YNN has a good video segment and article about the recent NY Daily News piece discussing Democrat incumbent Paul Tonko (NY-21) being a double dipper (in fact, the TOP double dipper among NY’s US House delegation).
In the video, Tonko says he earned the pension for years of service and that people “commit to an industry.” Mr. Tonko’s ‘commitment’ was to be a career politician running repeatedly as an incumbent, feeding off the taxpayers. He has won every election. Nobody asked him to do this; he chose to do this. He was there to represent the people. He was there to serve the people. He was not there to create a career for himself.
It is disingenuous for Mr. Tonko as a career politician to basically compare this to a situation such as, for example, a person who spent their career working at General Electric or some other large company. It is also far different from someone like his opponent Ted Danz, who committed to the heating and air conditioning industry and built a successful business employing people with private funds, taking all the risk.
In Tonko’s case, to “commit to an industry,” one must be privileged enough to happen to be the incumbent in an area that largely votes for your party. This is a position very few New Yorkers happen to be in. Only a member of the elite political class of career politicians — like Mr. Tonko — have that opportunity. Mr. Tonko basically had a guaranteed job (at least until people started waking up) with the New York State Assembly for as long as he wanted it. Most people do NOT have guaranteed jobs like Tonko. Tonko’s comment betrays his arrogance.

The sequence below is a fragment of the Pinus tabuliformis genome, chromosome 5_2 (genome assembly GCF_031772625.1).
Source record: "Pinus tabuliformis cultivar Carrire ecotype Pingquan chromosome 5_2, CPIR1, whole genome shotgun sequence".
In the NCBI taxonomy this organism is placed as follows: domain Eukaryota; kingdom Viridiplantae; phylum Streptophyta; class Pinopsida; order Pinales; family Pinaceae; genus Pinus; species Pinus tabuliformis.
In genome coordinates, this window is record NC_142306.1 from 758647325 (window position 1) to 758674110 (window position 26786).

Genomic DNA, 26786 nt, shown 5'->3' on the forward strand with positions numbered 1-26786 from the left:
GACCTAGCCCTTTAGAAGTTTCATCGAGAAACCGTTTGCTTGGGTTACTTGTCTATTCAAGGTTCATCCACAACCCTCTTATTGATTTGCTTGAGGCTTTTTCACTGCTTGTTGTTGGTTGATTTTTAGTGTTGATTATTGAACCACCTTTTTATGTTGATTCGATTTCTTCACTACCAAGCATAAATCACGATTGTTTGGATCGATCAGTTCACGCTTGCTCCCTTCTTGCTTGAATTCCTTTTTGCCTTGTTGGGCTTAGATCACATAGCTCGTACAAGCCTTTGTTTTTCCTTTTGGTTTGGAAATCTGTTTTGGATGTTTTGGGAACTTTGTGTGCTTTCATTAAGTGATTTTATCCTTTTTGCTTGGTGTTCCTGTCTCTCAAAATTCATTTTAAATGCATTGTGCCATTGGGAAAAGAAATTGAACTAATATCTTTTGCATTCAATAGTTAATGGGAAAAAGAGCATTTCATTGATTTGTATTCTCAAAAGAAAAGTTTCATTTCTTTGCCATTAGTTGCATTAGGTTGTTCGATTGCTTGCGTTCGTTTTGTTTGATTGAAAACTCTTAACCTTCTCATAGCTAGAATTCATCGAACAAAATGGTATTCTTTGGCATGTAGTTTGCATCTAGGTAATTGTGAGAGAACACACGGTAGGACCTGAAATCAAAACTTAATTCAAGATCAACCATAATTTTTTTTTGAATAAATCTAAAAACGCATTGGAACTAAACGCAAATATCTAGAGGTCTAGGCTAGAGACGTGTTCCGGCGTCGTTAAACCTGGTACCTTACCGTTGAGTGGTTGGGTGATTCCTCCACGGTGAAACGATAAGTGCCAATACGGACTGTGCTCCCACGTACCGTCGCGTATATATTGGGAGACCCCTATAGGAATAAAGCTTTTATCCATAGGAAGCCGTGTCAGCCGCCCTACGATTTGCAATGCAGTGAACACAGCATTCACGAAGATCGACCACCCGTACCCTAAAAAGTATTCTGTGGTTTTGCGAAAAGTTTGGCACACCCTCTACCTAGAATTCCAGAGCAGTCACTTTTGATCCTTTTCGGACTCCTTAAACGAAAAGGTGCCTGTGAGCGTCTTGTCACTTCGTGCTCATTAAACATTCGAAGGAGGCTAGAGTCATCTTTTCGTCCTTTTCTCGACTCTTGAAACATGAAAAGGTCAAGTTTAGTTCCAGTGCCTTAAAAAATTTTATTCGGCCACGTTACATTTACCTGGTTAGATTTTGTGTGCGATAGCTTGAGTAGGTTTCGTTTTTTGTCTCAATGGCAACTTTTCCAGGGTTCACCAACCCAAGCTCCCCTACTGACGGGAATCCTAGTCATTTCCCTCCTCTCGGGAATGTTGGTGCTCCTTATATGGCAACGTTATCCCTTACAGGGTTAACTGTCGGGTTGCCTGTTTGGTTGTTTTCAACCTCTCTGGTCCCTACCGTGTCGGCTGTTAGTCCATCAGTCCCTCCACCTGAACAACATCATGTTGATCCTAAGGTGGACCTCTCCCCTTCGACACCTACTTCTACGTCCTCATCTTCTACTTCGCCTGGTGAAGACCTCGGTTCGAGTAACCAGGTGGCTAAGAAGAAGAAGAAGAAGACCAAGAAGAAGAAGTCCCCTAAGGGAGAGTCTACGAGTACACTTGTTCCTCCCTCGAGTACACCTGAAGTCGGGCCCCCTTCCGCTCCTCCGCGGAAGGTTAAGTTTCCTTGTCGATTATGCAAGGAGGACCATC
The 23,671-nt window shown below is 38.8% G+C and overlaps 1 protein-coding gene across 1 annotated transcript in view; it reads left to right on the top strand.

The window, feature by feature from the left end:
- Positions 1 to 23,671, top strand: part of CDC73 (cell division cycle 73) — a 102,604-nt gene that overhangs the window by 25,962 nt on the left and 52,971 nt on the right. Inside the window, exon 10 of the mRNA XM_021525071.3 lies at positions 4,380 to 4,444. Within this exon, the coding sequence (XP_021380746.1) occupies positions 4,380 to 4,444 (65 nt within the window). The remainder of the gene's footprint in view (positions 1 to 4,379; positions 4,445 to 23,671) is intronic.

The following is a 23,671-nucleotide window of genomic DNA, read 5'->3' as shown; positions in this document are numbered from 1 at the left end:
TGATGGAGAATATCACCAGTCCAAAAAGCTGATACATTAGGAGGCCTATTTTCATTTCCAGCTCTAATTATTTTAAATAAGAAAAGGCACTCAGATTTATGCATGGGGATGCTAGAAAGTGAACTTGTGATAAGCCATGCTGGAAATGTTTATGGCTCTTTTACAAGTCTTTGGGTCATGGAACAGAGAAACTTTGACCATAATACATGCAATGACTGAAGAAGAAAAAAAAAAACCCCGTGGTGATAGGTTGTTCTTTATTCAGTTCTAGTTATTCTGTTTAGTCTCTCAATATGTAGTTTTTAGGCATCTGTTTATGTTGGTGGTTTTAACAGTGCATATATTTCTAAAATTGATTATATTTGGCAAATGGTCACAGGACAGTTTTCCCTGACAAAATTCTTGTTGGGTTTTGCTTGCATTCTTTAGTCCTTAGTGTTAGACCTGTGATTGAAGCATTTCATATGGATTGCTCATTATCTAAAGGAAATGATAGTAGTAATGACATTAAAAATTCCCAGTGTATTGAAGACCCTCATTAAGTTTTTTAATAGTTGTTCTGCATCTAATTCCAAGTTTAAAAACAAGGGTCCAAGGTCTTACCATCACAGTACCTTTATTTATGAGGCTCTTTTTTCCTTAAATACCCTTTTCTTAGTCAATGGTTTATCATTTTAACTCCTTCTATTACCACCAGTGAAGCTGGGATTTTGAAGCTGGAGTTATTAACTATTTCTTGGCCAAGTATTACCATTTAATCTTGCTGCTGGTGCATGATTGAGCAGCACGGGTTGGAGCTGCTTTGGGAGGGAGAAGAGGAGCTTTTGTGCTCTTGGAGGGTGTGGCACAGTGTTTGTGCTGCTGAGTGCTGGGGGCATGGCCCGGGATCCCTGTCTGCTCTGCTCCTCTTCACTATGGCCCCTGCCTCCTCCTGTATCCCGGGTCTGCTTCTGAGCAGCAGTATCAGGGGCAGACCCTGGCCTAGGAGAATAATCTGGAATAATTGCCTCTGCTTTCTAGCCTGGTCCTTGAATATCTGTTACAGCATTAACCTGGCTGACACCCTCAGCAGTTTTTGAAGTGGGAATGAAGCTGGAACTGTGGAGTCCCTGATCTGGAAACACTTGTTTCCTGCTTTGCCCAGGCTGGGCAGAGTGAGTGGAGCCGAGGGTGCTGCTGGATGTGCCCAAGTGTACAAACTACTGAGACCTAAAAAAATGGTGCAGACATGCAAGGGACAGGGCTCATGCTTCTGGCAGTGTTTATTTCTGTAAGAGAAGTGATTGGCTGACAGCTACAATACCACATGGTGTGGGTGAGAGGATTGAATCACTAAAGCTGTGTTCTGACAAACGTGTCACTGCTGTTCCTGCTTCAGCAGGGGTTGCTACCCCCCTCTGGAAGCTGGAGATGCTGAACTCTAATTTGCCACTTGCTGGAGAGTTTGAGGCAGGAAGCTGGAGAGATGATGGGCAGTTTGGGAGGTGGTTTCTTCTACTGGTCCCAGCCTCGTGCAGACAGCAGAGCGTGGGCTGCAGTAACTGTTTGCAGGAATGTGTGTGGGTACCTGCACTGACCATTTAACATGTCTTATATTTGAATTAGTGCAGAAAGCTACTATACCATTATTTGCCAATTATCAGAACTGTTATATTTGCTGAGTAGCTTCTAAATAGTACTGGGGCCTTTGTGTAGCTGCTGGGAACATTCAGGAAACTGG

There is typically an opposition candidate vying for an elected office. There could even be someone in the same party looking to run, but cannot afford to primary or chooses not to do so. The Founding Fathers believed in rotation in office. Political office was never meant to be a career or a livelihood on the backs of the taxpayers as Mr. Tonko seems to imply with his comment. To even say such a thing shows how out of touch the man happens to be.
There is nothing illegal about a career politician in a fiscally underwater state such as New York collecting a fabulous pension and then going on to Congress to earn nearly $200,000/yr. There is nothing illegal about displaying no manners, being egotistical, self-centered, etc. Just because it is legal does not mean it is right, however. Tonko’s opponent noted that he believes a pension should be for someone who is actually retired. Danz also pointed out that the amount Tonko receives ($64,000) is more than a lot of working people earn in a year. Tonko gets his because of the power of incumbency.
To continue to run election after election and then ride off into the sunset to get a higher paying job at taxpayer expense while also collecting a taxpayer funded retirement is simply wrong, particularly when New York State happens to be in such a fiscal crisis. Mr. Tonko should do the right thing and reject his taxpayer funded retirement while serving in Congress at taxpayer expense.
Perhaps new elected officials (since the existing career politicians would say they’re grandfathered in) should not receive a retirement. That might be one way to achieve voluntary term limits. We could also gauge how much they’re in it for the people and how much they’re in it for themselves.